Feinstein representative Broder said he welcomed waiting until the April 27 meeting to vote because that would give him and the other proxies of elected Democratic Party officials time to consult with their bosses, since they had not received prior notification of the bylaws change due to the DCCC’s busybody prelate’s editing wizardry . The proxies of elected officials usually keep their counsel and vote to abstain during most DCCC meetings, but the reps of Feinstein, Jackie Spier, Harris, Mark Leno and group were outspoken in an unprecedented manner in January expressing outrage at Democrats throwing party money against other Democrats. If the proxies of the ”electeds” as they are called in dccc-speak vote more or less en bloc for the reform measures on April 27, Peskin’s machine-ensembled majority vote on the panel could be up for reformist grabs.
Members seemed to have some questions about what in hell had been going on, but Peskin quickly adjourned the meeting in memory of Broder’s pundit father and flew out the door as fast a a red-crested bird in flight.
(It is not often that the Argonaut reprints another publication’s product, but the Rolling Stone’s exclusive on horror in Afghanistan deserves the widest possible readership, and thus we offer it here. – Editor)
- How U.S. soldiers in Afghanistan murdered innocent civilians and mutilated their corpses – and how their officers failed to stop them. Plus: A look at the war crime photos censored by the Pentagon.
There is some small sweet solace for those of us rooting for, say, the cutting-edge The Social Network” or the Pat O’Brien-esque “The Fighter” for an Oscar TKO - anything but the Monarchy-polishing English soaper “The King’s Speech” which brushed over Britian’s pre-WW Duece appeasement of Hitler and Edward’s resigned-King brother’s tea dancing with Nazis.
The small comfort is in Hollywood’s version of Ranked-Choice Voting, installed last year in anticipation of a ten picture race. The Academy called it “preferential voting” but it was just as confusing for many Academy members as it was to the voters of San Francisco and Oakland.The New York Times, sort of scratching its head over this unfamiliar voting system, theorized that”the key to winning this year may lie in being almsot everybody’s second choice.” That was the strategy that promoters of “The King’s Speech” were pushing to the Motion Picture Academy voters. Only the tally-up Academy accountants know if the Oscar winning movie had enough first-choice picks to make No. 1, or if it slithered in by being the second pick of the backers of the other front-running movies. This is democracy, Hollywood style.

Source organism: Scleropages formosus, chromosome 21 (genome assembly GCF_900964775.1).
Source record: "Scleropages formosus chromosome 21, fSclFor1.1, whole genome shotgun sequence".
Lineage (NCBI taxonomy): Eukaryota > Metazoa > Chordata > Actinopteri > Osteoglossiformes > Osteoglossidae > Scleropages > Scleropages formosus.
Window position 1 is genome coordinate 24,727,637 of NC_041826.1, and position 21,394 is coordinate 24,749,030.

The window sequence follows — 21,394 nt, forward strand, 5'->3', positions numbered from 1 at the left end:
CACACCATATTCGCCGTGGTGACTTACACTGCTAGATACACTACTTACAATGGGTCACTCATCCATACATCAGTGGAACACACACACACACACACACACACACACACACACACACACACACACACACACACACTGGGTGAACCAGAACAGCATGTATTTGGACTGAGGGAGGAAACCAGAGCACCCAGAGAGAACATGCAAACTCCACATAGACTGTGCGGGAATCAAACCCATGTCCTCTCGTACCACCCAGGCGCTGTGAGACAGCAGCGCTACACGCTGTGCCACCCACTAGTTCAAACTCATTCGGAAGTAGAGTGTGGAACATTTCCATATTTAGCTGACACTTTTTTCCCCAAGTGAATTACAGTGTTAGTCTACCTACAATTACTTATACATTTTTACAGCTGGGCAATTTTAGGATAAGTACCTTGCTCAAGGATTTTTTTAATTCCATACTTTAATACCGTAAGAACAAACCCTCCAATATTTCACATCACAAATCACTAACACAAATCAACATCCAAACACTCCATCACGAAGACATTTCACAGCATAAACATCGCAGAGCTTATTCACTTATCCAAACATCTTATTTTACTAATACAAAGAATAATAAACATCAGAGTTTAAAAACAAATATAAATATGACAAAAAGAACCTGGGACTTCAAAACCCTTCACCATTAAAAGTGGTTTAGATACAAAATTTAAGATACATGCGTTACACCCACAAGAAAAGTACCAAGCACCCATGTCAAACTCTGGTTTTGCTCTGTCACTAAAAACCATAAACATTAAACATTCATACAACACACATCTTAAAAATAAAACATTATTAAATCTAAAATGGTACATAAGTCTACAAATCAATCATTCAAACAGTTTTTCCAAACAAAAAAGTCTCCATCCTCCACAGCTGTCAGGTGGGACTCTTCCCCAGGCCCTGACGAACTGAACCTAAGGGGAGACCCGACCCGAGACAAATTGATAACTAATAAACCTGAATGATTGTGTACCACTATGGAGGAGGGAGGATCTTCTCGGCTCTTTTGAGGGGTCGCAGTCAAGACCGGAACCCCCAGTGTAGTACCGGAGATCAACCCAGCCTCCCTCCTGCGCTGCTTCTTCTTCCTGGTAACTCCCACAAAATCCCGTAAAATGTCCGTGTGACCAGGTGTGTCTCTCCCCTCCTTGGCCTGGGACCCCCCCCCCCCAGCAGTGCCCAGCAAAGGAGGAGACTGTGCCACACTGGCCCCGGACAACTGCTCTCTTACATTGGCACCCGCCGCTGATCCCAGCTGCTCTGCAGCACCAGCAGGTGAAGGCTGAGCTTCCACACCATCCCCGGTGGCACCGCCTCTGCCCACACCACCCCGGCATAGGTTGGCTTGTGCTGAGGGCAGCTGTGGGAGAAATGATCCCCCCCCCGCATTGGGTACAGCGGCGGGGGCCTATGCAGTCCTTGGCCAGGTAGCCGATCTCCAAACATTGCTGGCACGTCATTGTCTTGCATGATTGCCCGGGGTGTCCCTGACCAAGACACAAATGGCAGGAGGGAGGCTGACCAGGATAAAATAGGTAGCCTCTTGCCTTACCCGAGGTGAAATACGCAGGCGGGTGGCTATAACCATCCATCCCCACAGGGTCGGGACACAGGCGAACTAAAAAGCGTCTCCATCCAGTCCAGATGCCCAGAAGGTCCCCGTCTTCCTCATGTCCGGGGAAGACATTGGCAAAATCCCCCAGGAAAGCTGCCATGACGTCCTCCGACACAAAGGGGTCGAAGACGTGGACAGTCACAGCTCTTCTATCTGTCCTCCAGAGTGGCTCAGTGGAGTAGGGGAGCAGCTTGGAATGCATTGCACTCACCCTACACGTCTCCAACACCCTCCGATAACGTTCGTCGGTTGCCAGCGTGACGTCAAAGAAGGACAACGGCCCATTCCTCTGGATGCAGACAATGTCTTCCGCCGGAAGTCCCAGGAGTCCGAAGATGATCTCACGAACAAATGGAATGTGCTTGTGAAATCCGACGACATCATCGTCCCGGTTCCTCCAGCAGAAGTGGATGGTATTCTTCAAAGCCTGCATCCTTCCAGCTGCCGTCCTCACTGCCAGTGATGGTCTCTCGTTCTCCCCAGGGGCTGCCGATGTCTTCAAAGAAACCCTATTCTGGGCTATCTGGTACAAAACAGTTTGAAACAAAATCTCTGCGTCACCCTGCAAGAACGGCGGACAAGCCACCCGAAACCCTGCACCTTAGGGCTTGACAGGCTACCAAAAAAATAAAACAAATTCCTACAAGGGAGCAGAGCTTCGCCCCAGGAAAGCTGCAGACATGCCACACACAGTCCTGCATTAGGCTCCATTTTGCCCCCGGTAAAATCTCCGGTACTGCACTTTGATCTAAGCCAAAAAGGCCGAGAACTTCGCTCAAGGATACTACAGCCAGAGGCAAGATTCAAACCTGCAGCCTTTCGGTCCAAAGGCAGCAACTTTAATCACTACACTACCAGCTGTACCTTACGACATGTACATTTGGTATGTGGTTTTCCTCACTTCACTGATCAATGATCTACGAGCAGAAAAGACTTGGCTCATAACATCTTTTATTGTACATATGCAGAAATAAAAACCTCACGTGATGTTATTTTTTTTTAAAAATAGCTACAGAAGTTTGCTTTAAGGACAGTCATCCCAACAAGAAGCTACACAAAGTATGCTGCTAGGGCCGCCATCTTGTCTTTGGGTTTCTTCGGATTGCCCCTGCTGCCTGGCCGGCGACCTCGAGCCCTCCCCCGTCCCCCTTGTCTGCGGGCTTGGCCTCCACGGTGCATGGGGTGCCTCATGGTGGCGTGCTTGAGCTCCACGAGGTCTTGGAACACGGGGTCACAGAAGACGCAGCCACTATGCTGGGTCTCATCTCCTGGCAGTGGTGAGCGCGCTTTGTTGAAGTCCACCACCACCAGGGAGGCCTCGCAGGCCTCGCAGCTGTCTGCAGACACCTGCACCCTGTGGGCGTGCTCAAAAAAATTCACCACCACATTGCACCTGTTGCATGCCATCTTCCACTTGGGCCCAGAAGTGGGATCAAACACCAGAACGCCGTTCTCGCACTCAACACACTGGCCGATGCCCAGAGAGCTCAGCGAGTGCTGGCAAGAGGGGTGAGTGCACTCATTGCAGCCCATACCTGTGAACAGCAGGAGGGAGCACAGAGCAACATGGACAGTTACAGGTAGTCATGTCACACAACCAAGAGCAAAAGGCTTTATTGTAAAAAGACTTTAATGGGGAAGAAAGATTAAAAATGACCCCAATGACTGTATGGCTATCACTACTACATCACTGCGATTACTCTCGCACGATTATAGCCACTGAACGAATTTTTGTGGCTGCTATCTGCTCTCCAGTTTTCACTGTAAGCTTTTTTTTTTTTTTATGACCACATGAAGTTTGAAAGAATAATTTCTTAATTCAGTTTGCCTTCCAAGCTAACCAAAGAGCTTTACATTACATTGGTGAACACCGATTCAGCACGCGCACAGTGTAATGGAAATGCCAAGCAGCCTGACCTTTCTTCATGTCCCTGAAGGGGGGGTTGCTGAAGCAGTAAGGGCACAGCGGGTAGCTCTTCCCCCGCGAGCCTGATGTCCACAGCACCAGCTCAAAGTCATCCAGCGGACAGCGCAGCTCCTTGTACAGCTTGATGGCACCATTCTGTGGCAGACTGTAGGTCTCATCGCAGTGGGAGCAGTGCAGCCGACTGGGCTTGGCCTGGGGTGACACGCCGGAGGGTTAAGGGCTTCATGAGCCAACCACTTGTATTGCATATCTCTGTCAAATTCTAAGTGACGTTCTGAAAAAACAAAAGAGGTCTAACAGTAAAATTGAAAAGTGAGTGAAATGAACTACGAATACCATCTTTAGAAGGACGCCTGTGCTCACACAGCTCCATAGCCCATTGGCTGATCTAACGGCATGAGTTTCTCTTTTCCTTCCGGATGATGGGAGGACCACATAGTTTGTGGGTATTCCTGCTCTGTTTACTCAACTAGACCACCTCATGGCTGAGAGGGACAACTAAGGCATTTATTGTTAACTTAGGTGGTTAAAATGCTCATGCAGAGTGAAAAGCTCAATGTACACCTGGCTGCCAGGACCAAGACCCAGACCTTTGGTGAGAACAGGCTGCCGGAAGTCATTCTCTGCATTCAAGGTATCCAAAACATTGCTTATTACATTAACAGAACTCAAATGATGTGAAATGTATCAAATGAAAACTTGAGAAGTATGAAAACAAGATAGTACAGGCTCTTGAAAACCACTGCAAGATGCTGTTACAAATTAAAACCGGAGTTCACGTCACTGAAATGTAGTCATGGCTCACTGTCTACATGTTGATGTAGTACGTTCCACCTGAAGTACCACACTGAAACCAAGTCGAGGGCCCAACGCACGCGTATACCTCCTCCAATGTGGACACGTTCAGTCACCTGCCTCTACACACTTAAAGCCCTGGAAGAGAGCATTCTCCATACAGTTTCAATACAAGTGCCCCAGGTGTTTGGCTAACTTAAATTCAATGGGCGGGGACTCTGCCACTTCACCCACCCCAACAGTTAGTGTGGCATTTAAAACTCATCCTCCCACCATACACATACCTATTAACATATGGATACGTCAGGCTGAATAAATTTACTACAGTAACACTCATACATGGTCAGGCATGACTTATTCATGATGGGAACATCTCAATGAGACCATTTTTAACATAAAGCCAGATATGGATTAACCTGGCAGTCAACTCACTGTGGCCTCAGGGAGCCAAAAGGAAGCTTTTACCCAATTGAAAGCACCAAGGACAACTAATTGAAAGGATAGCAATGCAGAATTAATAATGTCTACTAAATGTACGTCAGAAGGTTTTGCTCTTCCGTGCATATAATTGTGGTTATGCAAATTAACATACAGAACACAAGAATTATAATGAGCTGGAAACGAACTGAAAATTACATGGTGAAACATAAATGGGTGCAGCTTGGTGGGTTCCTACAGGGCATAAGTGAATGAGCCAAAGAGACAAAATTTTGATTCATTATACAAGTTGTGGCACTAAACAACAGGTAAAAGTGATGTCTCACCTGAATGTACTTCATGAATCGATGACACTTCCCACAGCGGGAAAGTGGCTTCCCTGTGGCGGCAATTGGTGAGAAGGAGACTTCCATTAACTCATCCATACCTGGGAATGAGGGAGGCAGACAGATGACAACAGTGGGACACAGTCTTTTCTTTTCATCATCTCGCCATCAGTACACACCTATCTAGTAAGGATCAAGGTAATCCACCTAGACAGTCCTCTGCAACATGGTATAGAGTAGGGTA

Be careful what you wish for. There is an undeniable distinction to running for, and getting elected to, both policy making bodies of this overwhelmingly Democratic city’s political aristocracy – the San Francisco Board of Supervisors and the San Francisco Democratic County Central Committee – but that can also create potentially embarrassing complications.
Witnesss Wednesday night’s meeting of the D-Triple C, as it is informally known, where four Supervisors who had also been elected to the DCCC – John Avalos, David Campos, David Chiu,and Scott Weiner – rushed to abstain from voting on a resolution calling for “further study” – i.e. delay – of the Parkmerced expansion – on the grounds that the long-studied matter would doubtless come before the full Board. Eric Mar, a fifth Supervisor also elected to the DCCC, was absent Wednesday but he would likewise have had to abstain.
The Supervisors are, belatedly, realizing that their also holding seats on the DCCC could potentially place themselves in violation of the Brown Act – a state law mandating political transparency which prohibits San Francisco Supervisors from getting together to discuss legislative matters in any forum but their regularly scheduled public meetings. (Copies of the Brown Act would indeed be a nuisance if posted in the bathrooms at former Supervisor Chris Daly’s bar.)
Since the purpose of the DCCC is both to get out the Democratic vote and take positions on policy matters that are in the legislative domain of the Board of Supervisors, it is not difficult to imagine the confusion and complications that will arise from so many Supervisors also hogging seats on the DCCC. If a sixth Supervisor were to run for and be elected to the panel, that would consititute a majority of the Board meeting outside the chambers of the Board of Supervisors, a clear no-no under the Brown Act.
Either ironically or purposefully, the DCCC voted last year to oppose Proposition H on the November ballot, drafted by then-Mayor Gavin Newsom, which would have barred Supervisors from running for the County Democratic Central Committee – forseeing the type of conflicts that arose Wednesday night forcing the Supervisors present to pull a abstention en masse. There was also the issue of Supervisors hogging the seats – the county Democratic committee exists to get out the Democratic vote and weigh in on policy recommendations presumable from the neighborhoods. But when Supervisors use their superior name recognition and fund raising ability – imagine a businessperson who might have a matter before the Board in the future telling a Supervisor asking for a contribution for his/her DCCC campaign committee No! – which gives Board members a hugely waited advantage over candidates from neighborhood Democrat clubs seeking a policy-making voice.